I came across an article about Salinger’s Nine Stories on JSTOR, which describes the ending of Salinger’s stories:

“In lieu of the customary author photo–which Salinger had refused since the third print run of The Catcher in the Rye–was a Zen koan: We know the sound of two hands clapping. But what is the sound of one hand clapping? A koan has no right answer; it’s designed to float in the mind of the Zen aspirant. While the riddle may be approached from all sides, often over the course of many years, the essence of the conundrum remains insoluble. This seems to mirror Salinger’s mission with Nine Stories: to create engaging paradoxes or puzzles that, at their core, both reflect life yet refuse to be a part of it.” (Smith 641)

[You can read a bunch of his stories, including all the ones I just mentioned, here.]

Anyway, I got to the point where I’d read all the short stories by Salinger that were available. Later, I even read one in its original formatting from the CD version of The New Yorker archives–it wasn’t that exciting. However, there are a bunch of stories I haven’t read, because Salinger is, of course, a famous recluse. Has he spent the last 50 years writing? Who knows. (There is evidence to suggest he has written something, or was writing something at some point during his seclusion.) But there a bunch of “lost stories” that are available to be read, assuming you are willing to go to the one library that has them, sit alone in a room, read them, and then leave. The Dead Caulfieds website on Mr. Salinger has good info on these harder to find works.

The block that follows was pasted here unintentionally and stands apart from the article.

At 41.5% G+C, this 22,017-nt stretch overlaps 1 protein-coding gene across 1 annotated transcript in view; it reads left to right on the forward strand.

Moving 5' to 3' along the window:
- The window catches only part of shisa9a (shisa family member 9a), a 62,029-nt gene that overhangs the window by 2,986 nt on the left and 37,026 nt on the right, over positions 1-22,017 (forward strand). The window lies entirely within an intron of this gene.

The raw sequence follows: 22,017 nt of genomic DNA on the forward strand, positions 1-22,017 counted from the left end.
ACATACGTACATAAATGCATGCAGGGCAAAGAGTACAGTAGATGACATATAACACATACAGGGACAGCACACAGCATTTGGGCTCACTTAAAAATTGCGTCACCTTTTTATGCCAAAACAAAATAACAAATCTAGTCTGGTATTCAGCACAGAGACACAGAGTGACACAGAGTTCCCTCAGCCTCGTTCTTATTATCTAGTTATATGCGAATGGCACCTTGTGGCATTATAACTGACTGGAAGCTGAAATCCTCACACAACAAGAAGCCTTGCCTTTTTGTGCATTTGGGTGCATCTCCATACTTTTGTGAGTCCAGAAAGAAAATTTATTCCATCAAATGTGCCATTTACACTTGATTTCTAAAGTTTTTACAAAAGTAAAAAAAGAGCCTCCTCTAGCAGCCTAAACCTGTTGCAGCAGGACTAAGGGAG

In particular, I’d really love to read “The Ocean Full of Bowling Balls” (Dead Caulfields summary of it here) and “The Last and Best of the Peter Pans” (again: Dead Caulfields summary). They’re not about the Glass Family, but they are about the Caulfield one from Catcher in the Rye. The provide insight that you obviously can’t get from the book alone. Holden Caulfield has little to do with these stories; Vincent Caulfield is the main “subject” in each (he narrates one and is at least a primary character in the other). In Catcher in the Rye we know Vincent as “D.B.”